Airline, airport associations say governments should bear costs of COVID-19 measures – Asian Aviation

Airline, airport associations say governments should bear costs of COVID-19 measures – Asian Aviation
A screenshot taken on 4 July of the COVID-19 virus tracking site at Johns Hopkins University. (PHOTO: Matt Driskill)

The main associations representing global airports and airlines – and the (IATA) – have urged that costs related to public health measures aimed at mitigating the spread of communicable diseases should be borne by governments. The effect on the industry and broader economy has halted aviation at global level, leading to multi-billion losses in revenue and traffic. As the industry begins to restart and plan for a long-term, sustained recovery, the health and safety of passengers and staff remains the foremost priority for airports and airlines.

The International Civil Aviation Organisation (ICAO), through the (CART), has resolved to partner with its member states, international and regional organisations, and industry to address the challenges and to provide global guidance for a safe, secure and sustainable restart and recovery of the aviation sector. ICAO’s TakeOff guidance outlines a number of new measures for safeguarding public health, which are already being introduced by airports and airlines around the world.

Empty check-in counters at Singapore’s Changi Airport. (PHOTO: Shutterstock)
Airlines like Singapore Air have had to ground thousands of planes. (PHOTO: Steve Strike/Outback Photographics)

To ensure their efficacy, these measures – which include health checks, sanitisation and social distancing – will require implementation by the appropriate national authorities. ACI and IATA believe that existing roles and responsibilities of governments, airlines, airports and other operational stakeholders should be respected in implementing the response to the COVID-19 outbreak. Airlines and airport operators should be included in national discussions to assess the practicalities of implementing the solutions proposed by ICAO aimed at harmonisation across jurisdictions.

There is a recognition that a patchwork of different frameworks risks confusing travellers, introducing inefficiencies and unnecessary additional compliance costs on passengers, airports and airlines. Indeed, the require governments to pay the costs of health measures.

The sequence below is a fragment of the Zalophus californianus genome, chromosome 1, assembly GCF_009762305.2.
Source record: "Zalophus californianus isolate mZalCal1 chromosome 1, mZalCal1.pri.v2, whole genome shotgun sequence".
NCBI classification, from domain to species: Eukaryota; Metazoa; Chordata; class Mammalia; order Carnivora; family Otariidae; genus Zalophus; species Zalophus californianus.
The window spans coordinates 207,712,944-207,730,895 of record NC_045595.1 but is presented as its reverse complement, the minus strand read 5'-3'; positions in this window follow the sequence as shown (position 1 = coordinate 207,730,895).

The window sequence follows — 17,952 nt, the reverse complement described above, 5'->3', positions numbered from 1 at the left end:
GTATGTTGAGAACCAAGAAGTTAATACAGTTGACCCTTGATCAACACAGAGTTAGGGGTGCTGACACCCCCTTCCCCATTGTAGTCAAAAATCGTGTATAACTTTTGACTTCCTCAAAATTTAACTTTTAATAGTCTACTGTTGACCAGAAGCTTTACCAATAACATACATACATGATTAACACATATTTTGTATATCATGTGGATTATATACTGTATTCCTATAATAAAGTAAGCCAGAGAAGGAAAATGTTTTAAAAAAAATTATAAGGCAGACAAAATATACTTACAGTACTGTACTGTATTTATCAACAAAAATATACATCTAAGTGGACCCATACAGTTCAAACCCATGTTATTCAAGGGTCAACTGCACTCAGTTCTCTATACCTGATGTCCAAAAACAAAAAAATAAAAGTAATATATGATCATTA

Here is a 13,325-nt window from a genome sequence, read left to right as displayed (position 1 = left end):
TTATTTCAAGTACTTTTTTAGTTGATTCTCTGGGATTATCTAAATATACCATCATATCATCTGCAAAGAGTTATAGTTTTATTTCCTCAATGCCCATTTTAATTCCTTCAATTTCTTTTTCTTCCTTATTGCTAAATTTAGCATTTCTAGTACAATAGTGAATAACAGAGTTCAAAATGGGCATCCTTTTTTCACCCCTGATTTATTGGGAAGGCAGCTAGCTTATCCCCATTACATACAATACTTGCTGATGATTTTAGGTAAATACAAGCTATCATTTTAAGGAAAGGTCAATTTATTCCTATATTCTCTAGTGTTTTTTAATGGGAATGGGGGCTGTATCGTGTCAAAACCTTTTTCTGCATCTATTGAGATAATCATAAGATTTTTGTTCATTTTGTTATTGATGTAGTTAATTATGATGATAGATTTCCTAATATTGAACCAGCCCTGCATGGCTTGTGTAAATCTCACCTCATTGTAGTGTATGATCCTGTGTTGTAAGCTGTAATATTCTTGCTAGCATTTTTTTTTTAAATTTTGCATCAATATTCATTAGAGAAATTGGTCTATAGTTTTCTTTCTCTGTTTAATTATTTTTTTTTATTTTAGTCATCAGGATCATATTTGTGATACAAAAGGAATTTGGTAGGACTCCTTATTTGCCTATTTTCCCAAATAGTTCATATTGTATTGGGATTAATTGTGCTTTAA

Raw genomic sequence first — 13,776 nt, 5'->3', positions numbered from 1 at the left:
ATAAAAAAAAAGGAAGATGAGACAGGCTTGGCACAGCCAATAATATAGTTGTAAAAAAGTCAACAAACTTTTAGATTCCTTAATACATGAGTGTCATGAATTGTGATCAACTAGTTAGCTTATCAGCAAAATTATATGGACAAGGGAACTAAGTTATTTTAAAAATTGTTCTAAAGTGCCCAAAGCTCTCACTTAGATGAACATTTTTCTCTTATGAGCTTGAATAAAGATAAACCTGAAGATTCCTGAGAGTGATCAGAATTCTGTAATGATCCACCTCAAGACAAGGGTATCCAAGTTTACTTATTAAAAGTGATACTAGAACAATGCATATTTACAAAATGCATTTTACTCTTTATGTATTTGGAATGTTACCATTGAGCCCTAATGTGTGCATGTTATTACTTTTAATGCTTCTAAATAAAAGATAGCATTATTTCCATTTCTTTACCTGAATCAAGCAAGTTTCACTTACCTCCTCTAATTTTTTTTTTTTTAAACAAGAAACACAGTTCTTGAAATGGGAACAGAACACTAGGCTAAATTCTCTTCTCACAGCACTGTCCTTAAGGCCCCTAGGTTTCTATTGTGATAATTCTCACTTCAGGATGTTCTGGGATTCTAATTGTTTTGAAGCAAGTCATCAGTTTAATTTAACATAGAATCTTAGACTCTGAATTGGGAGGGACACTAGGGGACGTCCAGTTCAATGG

ACI World General Director Luis Felipe de Oliveira. (PHOTO: ACI World)

“As airport and airline operations begin to slowly recover, the health and safety of passengers and staff is paramount and many new health measures are being considered by governments for implantation at airports,” said. “As the industry navigates the complexities of restarting operations, ACI believes the cost of any health measures that are required should be borne by governments. ACI and IATA are aligned on this issue, as set out in the which was our input to ICAO’s TakeOff guidance. This laid out that public funding of health measures should be ensured, including but not limited to infrastructure or operational changes needed for their implementation.”

Alexandre de Juniac, IATA’s director general. (PHOTO: IATA file)

said: “The aviation industry wants to get the world moving again. We have successfully worked with ICAO and many governments worldwide to put in place standardised protocols that safeguard public health and give travellers the confidence to return to the skies. But the industry is still on the edge of a financial precipice. The extra costs of health measures mandated by governments must—as the WHO recommends—be borne by governments. That will enable the industry to focus scarce resources on reconnecting the world and boosting economic recovery.”


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